SG offers won hedged indexes for Korean autocall clients

Local currency benchmarks cut forex hedging cost for clients and boost yields, bank says

south-korean-won

Korean retail structured product dealers have always faced a currency risk problem: the products are denominated in won, but are linked to baskets of offshore indexes that settle in a range of currencies. Societe Generale believes it has found a way to sidestep this risk and possibly boost yields, in a bid to tempt back investors left jittery about recent stock market falls.

The French bank, in partnership with three index administrators, launched won-denominated versions of the three most popular underlyings in December: the S&P 500, Euro Stoxx 50 and Hang Seng China Enterprises Index (HSCEI).

“Investors are used to funds that are foreign exchange hedged as it preserves their performance when investing in foreign currency,” says Jung-Jin Yoon, head of cross-asset distribution sales for Asia-Pacific ex-Japan at Societe Generale Corporate & Investment Banking. “When there are big currency movements there is profit to be preserved. We are only taking the idea and applying it on an index.”

The indexes are the underlying for the popular autocallable structured products market, which pays investors a competitive coupon linked to the worst-performing benchmark in the basket. Products typically have a three-year maturity and an upside and a downside barrier. Investors get their principal back and a sizeable coupon if the upside barrier is breached. Their principal is at risk if the lower barrier is crossed.

However, sliding equity markets have dented autocallable issuance. Monthly volumes of Korean products peaked last May at almost $8 billion but dropped to as low as $2.5 billion in December as stock markets tumbled by more than 10% in the last three months of 2018, as measured by the MSCI World Index. This stopped the products from knocking out, extending duration and affecting investors’ ability to reinvest. Issuance volumes have recovered since the start of the year.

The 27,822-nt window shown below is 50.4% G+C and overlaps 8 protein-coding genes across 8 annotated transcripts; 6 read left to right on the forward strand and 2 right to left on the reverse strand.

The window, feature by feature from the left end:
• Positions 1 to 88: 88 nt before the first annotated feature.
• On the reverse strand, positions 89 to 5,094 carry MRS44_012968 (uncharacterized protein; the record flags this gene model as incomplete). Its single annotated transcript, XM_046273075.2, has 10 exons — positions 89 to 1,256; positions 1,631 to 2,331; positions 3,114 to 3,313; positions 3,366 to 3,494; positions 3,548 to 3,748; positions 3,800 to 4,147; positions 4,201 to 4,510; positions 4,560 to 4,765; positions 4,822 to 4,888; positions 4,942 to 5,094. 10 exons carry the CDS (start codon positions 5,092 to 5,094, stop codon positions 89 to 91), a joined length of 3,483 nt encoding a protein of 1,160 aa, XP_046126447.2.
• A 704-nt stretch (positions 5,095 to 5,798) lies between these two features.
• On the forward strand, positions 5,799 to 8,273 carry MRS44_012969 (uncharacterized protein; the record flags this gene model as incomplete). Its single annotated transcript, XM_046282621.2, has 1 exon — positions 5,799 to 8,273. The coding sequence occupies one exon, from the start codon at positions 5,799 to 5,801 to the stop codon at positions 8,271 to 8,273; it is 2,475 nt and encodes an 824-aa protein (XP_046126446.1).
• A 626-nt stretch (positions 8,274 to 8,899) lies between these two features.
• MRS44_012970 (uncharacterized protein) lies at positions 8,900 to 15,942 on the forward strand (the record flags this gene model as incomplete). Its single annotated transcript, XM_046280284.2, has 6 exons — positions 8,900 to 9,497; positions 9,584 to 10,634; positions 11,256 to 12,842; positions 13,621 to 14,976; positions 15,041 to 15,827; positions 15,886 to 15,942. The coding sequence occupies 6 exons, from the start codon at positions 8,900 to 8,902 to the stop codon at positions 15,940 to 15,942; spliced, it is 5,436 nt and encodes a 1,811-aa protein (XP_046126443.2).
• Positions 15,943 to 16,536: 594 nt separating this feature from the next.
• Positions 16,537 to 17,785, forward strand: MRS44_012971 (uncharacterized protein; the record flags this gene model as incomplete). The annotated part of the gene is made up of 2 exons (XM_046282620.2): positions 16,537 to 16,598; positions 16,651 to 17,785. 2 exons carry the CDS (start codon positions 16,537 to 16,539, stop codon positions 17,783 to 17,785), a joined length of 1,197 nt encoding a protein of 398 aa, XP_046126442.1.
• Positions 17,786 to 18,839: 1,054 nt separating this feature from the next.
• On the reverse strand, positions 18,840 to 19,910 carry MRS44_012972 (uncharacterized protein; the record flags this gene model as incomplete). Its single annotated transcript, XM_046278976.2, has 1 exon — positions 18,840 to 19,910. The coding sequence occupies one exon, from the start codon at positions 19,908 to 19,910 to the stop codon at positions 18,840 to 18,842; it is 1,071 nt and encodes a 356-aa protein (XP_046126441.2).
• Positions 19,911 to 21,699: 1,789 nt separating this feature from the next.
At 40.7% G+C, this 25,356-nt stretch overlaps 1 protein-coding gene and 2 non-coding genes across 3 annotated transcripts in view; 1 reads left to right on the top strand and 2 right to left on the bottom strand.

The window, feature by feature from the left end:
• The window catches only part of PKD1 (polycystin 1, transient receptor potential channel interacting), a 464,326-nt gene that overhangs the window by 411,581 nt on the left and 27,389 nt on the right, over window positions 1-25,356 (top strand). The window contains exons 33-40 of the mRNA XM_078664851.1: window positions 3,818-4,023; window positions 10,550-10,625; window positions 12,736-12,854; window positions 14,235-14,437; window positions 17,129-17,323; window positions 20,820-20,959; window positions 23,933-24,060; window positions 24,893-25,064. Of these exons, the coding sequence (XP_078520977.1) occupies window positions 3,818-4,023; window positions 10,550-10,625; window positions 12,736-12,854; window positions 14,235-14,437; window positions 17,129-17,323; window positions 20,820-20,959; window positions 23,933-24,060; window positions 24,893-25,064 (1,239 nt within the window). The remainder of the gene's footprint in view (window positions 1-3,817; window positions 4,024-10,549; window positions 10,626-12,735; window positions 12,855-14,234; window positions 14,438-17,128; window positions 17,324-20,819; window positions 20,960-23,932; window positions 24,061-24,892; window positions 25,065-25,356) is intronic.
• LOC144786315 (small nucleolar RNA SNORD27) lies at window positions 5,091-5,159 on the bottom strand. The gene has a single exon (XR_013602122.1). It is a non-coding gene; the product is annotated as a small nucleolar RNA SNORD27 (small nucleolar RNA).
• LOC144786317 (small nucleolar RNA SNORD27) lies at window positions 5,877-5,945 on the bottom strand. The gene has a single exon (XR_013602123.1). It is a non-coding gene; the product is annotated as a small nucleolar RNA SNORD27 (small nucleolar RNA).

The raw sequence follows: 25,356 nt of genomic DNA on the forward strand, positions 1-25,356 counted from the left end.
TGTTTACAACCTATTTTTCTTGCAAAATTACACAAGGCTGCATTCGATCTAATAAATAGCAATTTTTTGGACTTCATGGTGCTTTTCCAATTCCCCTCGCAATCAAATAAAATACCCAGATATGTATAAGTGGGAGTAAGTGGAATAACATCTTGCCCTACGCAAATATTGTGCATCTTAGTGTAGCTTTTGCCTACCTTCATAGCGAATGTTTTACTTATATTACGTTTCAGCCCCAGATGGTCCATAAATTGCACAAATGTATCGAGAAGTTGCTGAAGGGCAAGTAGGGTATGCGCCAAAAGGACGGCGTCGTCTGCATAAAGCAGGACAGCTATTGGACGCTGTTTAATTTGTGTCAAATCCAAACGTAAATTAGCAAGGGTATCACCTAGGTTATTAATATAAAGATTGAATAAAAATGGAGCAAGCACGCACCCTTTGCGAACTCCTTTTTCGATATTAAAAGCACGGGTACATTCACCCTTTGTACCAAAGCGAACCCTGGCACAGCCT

Standard autocallable products sold in South Korea are denominated in won, but the options and futures that dealers use to hedge the issuance are denominated in the home currency of the index such as the US dollar for S&P 500 or Hong Kong dollars for HSCEI. This leaves banks with forex risk to manage. Dealers that issue autocallables are short the foreign currency/won vega and gamma – the exposure to movements in volatility, and the rate of change of sensitivity to moves in the underlying, respectively – as they do not want the exchange rate to move. Dealers struggled to hedge this risk in HSCEI-linked Korean autocallables during the 2015 China Black Monday episode.

To take on this risk, dealers charge investors for smoothing currency gyrations, which is referred to as the quanto adjustment, and this is about 1% of the upfront value of a typical autocall contract. By using forex-hedged indexes instead, dealers can offer a 0.5% to 1% increase in coupon per annum, or a 20% boost in yield.